14 Suspected South Korean ‘Kimchi Premium’ Crypto Traders Cleared

Tim Alper
Last updated: | 2 min read
14 Suspected South Korean ‘Kimchi Premium’ Crypto Traders Cleared

South Korean prosecutors have suffered a blow in their efforts to shut down kimchi premium crypto traders – with 14 suspects cleared of wrongdoing.

Officials accused 16 people of illegally remitting $3.2 billion worth of assets, including crypto, fiat, and goods.

Newsis reported that two of the group were found guilty of minor offenses. A court gave one a 12-month jail sentence. The court gave the other a six-month prison term.

South Korean Prosecutors Seek Second Trial


Seoul Central District Court acquitted 14 of the individuals. The group included an individual prosecutors suspected of masterminding the operation.

Prosecutors are trying to hunt down crypto traders they suspect of exploiting crypto exchange prices to the tune of around $6.5 billion.

The District Court rejected the prosecution’s case. The court stated the case was largely based on Supreme Court precedent rulings, rather than acts of law.

But the prosecution service said it was “dissatisfied” with the court’s ruling, and has already submitted an appeal request.

The case will now proceed to the High Court, with prosecutors confident of securing a more favorable verdict.

What Is the Kimchi Premium?


The kimchi premium is a phenomenon that sees Bitcoin (BTC) and altcoins trade on South Korean exchanges at much higher prices than on international platforms.

The phenomenon frequently occurs when demand rises in the South Korean retail investment market.

Many traders have tried to exploit this. Typically, they buy coins from foreign over-the-counter vendors. They then effectively “dump” these coins on domestic platforms.

During the 2017 bull run, the premium peaked at around 55%, before returning to rise near the 20% mark during the 2020-2021 bull run.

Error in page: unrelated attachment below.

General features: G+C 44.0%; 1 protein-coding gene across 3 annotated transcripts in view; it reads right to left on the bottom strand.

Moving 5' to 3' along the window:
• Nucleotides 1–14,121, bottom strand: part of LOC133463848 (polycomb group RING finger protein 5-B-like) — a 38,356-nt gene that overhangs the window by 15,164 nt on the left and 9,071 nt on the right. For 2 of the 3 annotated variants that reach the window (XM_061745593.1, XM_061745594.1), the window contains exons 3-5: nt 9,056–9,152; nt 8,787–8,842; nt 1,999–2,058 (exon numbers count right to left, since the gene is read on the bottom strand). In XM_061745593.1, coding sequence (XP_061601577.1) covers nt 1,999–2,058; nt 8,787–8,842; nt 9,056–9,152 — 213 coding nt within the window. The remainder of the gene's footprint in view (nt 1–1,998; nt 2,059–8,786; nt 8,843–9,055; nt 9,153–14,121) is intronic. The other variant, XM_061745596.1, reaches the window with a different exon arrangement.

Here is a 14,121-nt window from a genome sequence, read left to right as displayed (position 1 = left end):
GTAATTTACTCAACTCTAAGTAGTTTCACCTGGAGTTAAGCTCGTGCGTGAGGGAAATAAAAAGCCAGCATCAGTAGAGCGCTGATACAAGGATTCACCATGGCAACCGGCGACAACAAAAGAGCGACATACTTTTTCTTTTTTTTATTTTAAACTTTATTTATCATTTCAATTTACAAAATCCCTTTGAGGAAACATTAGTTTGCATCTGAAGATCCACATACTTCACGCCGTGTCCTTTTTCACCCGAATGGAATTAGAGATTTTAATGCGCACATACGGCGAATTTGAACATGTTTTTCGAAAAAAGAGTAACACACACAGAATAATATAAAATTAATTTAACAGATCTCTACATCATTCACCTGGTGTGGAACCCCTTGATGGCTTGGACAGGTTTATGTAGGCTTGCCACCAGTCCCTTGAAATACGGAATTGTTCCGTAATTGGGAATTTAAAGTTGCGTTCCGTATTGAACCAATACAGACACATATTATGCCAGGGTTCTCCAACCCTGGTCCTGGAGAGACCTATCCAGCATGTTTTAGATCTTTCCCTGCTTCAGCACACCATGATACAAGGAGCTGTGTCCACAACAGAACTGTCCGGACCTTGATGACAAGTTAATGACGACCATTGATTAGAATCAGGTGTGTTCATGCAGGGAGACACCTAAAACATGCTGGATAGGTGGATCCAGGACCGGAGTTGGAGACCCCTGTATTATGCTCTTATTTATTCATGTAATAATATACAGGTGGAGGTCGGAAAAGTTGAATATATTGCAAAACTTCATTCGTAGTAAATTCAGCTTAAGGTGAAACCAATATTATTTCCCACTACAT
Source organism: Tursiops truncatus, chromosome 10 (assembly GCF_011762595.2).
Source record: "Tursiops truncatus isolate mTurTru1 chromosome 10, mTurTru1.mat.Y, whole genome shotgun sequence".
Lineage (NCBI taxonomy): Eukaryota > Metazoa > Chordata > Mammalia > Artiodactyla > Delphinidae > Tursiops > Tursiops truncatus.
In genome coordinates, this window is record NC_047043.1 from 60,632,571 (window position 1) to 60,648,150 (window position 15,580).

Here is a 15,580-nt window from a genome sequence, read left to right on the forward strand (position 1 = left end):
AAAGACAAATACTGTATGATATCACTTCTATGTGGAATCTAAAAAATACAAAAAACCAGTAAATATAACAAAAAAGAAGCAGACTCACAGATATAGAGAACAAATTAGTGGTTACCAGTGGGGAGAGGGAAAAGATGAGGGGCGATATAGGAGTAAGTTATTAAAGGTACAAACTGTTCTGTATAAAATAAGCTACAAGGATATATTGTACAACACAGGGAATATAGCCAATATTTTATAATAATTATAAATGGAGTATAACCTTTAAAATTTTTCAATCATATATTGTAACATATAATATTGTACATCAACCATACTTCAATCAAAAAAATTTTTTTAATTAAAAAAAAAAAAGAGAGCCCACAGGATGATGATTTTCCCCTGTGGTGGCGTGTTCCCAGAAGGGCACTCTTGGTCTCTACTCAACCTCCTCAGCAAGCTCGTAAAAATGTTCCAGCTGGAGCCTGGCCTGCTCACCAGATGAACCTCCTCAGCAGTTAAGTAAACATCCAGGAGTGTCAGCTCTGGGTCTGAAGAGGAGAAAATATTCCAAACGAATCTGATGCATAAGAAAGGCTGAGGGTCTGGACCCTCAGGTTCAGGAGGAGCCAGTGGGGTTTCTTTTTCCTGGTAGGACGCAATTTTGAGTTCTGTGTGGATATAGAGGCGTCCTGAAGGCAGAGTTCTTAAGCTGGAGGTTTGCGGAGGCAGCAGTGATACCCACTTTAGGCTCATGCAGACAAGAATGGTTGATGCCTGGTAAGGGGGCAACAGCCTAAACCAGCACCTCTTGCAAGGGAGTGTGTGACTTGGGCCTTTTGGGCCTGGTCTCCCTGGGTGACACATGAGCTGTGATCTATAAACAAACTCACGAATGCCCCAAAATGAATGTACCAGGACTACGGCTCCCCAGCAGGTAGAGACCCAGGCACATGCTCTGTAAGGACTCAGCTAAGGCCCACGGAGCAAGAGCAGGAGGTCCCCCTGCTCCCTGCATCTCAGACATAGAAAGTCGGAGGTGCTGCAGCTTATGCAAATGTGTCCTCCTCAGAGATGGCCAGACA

A calculation showing the kimchi premium at the time of writing.
The kimchi premium at the time of writing. (Source: Cryprice.com/Screenshot)

While this type of trading may be unethical, the South Korean legal community is divided over the issue of whether it actually violates national law.

Prosecutors accused the group of making over $3 billion worth of such trades “between April 2021 and August 2022.”

The prosecution told the court that the group had tried to disguise its activities by using a network of shell companies, and processing “false trade payments.”

The exterior of the Seoul Central District Court.
Seoul Central District Court. (Source: Kilchabi TV/YouTube)

However, the court ruled that it was difficult to prove without doubt that the accused had done anything wrong.

The presiding judge also ruled that the Supreme Court precedents did not tackle the core issues at stake.

 

Instead, the judge said, the Supreme Court rulings focused on the guilt of individuals and their own wrongdoings – rather than the thorny issue of kimchi premium trading.

A slew of new crypto-related laws is set to come into force on July 19 this year, with new punishments outlined for crypto market manipulation-related offenses.